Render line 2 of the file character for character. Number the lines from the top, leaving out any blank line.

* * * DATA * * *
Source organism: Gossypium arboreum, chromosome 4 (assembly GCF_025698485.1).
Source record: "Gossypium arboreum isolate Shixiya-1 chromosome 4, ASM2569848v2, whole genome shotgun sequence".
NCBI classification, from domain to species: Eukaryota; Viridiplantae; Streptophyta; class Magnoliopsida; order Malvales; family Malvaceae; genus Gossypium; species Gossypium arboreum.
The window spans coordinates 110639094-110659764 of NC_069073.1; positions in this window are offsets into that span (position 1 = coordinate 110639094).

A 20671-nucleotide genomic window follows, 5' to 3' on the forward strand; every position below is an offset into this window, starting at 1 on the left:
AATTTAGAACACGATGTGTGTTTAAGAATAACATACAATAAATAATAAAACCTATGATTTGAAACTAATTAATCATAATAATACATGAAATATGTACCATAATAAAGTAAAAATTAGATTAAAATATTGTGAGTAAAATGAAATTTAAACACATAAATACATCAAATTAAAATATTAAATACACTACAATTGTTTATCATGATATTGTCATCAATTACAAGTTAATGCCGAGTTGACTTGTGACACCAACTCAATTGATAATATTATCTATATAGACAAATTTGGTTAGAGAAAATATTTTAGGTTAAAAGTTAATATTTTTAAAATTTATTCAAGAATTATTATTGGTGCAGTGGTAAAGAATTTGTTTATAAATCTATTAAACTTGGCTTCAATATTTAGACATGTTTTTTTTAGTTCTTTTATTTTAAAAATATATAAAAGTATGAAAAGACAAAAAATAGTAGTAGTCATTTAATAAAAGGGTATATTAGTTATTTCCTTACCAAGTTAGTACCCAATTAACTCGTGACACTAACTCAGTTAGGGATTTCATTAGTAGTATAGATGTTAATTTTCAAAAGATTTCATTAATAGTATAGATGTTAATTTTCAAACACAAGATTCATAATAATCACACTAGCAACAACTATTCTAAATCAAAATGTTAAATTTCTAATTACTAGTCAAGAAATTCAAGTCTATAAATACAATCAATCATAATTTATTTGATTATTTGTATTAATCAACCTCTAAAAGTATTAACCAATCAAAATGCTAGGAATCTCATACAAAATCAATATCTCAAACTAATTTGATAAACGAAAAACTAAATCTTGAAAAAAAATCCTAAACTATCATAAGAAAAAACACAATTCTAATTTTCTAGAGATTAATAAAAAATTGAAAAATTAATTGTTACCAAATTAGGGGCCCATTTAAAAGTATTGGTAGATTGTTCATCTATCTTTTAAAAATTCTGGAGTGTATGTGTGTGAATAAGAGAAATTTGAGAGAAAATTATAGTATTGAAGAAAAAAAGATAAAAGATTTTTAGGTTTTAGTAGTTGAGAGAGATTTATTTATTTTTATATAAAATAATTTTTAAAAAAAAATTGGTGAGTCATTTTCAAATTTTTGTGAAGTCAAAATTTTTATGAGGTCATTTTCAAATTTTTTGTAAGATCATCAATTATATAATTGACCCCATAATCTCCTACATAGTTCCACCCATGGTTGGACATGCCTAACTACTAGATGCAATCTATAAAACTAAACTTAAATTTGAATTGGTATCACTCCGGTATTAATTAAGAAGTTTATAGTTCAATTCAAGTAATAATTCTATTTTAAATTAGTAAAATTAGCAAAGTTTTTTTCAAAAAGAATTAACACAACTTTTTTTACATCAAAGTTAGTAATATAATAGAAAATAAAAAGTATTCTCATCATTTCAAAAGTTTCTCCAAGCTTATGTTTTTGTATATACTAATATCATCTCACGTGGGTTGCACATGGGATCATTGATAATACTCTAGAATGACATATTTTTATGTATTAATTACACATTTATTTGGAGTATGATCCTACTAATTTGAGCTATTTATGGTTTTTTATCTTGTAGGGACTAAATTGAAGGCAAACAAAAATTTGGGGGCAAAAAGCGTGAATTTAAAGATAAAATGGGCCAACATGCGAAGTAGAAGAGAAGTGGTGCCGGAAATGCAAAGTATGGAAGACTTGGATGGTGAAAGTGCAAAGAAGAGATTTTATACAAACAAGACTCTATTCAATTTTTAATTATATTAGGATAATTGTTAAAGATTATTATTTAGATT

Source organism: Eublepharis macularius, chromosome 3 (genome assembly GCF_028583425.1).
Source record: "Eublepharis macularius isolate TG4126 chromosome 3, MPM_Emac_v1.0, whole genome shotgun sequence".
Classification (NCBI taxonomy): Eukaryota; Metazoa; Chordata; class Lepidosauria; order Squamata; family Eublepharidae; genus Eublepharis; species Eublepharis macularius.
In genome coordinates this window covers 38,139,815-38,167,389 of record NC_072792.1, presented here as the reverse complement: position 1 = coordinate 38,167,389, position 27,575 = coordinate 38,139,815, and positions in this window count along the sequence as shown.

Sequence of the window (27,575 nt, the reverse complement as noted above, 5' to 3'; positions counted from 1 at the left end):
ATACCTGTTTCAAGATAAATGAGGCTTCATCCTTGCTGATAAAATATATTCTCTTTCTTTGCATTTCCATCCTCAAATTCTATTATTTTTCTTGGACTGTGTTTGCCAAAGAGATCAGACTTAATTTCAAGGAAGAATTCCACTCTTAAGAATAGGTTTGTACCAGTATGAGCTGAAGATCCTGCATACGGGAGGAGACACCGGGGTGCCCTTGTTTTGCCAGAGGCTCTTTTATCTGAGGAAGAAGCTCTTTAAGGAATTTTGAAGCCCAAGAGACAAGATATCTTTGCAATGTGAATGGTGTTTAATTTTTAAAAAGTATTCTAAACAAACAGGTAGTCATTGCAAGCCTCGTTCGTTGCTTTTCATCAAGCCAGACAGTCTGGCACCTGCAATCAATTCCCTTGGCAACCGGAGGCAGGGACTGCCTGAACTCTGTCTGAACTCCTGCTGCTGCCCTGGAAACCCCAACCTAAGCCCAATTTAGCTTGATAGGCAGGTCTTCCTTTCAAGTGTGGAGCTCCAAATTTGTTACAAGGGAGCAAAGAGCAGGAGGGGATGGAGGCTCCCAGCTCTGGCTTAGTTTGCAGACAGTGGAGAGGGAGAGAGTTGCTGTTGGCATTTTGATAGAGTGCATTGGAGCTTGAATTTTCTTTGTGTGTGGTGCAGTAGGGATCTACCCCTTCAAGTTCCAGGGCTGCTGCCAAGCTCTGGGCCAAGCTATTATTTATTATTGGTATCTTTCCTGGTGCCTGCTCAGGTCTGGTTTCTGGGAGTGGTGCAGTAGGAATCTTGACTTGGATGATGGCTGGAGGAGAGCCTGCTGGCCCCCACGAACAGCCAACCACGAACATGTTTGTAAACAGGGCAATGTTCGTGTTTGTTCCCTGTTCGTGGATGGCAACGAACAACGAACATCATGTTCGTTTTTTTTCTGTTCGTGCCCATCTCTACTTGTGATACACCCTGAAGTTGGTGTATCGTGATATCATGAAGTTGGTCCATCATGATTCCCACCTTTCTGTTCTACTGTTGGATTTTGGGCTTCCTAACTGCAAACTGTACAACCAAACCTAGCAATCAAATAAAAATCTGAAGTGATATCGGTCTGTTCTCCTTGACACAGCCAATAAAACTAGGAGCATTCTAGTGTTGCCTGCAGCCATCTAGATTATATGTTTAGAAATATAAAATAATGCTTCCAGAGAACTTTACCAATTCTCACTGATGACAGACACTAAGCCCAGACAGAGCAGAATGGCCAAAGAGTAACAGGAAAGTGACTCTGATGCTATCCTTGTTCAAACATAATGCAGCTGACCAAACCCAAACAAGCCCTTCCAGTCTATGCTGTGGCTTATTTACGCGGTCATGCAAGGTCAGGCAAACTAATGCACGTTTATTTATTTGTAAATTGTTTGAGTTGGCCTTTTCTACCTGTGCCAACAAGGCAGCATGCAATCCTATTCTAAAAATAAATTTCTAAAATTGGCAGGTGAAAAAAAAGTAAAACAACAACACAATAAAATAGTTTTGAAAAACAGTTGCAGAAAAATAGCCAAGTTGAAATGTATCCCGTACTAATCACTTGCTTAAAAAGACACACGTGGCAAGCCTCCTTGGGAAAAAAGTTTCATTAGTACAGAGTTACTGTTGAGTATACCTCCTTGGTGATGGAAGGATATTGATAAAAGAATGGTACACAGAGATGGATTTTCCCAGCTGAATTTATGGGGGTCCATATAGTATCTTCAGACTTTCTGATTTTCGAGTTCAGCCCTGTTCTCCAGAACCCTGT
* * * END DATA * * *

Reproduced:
Source record: "Gossypium arboreum isolate Shixiya-1 chromosome 4, ASM2569848v2, whole genome shotgun sequence".